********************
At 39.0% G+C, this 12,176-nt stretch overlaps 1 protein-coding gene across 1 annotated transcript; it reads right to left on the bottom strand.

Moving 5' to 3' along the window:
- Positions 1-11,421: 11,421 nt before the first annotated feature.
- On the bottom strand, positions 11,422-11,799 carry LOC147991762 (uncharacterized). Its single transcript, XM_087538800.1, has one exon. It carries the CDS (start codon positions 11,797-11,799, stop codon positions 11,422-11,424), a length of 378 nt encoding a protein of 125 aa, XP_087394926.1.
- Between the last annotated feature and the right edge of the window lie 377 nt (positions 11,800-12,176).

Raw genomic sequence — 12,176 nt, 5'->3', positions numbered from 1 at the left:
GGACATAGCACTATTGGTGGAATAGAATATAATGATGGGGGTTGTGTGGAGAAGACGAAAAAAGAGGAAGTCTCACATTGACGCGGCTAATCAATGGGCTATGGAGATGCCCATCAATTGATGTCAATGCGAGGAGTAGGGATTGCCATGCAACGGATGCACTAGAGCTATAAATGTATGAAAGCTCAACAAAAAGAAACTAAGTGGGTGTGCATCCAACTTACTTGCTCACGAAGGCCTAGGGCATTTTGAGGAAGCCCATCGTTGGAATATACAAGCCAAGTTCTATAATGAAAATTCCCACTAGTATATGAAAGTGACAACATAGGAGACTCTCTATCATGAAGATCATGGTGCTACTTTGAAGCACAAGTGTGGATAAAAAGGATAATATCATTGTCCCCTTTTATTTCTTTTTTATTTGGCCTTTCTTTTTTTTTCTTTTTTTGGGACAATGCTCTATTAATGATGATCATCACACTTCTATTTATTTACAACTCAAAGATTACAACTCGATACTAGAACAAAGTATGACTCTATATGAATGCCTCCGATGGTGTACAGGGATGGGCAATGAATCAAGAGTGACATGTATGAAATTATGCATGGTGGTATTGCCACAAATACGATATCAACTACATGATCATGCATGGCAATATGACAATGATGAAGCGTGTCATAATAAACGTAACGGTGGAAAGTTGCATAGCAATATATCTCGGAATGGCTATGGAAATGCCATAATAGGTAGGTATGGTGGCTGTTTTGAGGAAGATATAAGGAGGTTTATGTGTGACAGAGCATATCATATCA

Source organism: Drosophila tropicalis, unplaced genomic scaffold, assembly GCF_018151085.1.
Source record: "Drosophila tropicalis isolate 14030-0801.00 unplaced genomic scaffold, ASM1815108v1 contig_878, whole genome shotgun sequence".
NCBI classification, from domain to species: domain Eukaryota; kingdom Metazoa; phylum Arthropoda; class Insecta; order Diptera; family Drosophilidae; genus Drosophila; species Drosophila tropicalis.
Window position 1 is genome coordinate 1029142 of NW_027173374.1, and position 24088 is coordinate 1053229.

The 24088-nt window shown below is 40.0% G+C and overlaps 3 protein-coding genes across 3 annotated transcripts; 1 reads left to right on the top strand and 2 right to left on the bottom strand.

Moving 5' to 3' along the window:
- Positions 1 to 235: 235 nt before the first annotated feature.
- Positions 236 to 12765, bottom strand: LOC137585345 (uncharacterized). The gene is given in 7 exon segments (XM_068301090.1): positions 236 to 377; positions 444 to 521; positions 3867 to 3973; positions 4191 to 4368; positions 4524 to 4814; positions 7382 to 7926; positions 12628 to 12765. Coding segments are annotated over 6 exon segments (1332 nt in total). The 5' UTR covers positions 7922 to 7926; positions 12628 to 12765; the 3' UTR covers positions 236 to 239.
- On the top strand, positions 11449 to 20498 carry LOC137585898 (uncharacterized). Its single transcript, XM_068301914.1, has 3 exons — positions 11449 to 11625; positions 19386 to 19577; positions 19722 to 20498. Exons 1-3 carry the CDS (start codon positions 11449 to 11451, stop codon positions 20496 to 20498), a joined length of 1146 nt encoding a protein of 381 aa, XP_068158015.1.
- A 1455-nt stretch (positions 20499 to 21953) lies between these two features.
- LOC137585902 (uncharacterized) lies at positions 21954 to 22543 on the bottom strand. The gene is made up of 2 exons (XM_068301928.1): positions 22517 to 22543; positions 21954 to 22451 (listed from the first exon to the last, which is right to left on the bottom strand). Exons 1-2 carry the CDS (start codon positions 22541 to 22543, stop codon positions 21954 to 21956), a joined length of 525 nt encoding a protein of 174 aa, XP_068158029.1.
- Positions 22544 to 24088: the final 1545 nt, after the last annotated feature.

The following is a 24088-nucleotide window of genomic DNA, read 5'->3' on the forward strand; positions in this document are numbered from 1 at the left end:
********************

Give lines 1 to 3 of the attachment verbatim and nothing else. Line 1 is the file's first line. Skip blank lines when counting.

At 39.0% G+C, this 12,176-nt stretch overlaps 1 protein-coding gene across 1 annotated transcript; it reads right to left on the bottom strand.

Moving 5' to 3' along the window:
- Positions 1-11,421: 11,421 nt before the first annotated feature.